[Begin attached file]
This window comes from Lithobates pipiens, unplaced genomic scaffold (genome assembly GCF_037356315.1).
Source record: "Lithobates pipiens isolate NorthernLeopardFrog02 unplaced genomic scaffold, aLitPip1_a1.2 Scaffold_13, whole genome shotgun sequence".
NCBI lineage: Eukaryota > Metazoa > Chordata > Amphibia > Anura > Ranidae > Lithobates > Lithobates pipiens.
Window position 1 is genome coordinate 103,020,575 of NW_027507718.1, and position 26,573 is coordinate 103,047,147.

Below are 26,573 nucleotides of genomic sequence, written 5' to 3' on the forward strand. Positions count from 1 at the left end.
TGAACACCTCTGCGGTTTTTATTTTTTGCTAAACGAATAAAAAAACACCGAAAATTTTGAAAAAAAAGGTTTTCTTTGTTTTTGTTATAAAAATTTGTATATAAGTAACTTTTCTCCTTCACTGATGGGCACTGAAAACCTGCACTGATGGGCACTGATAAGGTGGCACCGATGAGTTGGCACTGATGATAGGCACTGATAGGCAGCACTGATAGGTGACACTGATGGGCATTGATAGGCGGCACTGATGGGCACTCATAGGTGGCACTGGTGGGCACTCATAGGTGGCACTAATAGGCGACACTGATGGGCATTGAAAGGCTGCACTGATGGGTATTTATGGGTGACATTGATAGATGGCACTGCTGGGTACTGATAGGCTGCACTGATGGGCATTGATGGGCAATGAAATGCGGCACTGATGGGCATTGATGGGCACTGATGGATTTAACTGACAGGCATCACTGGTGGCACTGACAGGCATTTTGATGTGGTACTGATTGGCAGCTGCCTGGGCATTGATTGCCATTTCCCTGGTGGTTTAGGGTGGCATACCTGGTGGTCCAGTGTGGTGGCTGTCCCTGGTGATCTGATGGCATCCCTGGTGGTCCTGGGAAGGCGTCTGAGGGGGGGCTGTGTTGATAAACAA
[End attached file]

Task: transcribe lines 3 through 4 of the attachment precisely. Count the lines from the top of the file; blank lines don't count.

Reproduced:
NCBI lineage: Eukaryota > Metazoa > Chordata > Amphibia > Anura > Ranidae > Lithobates > Lithobates pipiens.
Window position 1 is genome coordinate 103,020,575 of NW_027507718.1, and position 26,573 is coordinate 103,047,147.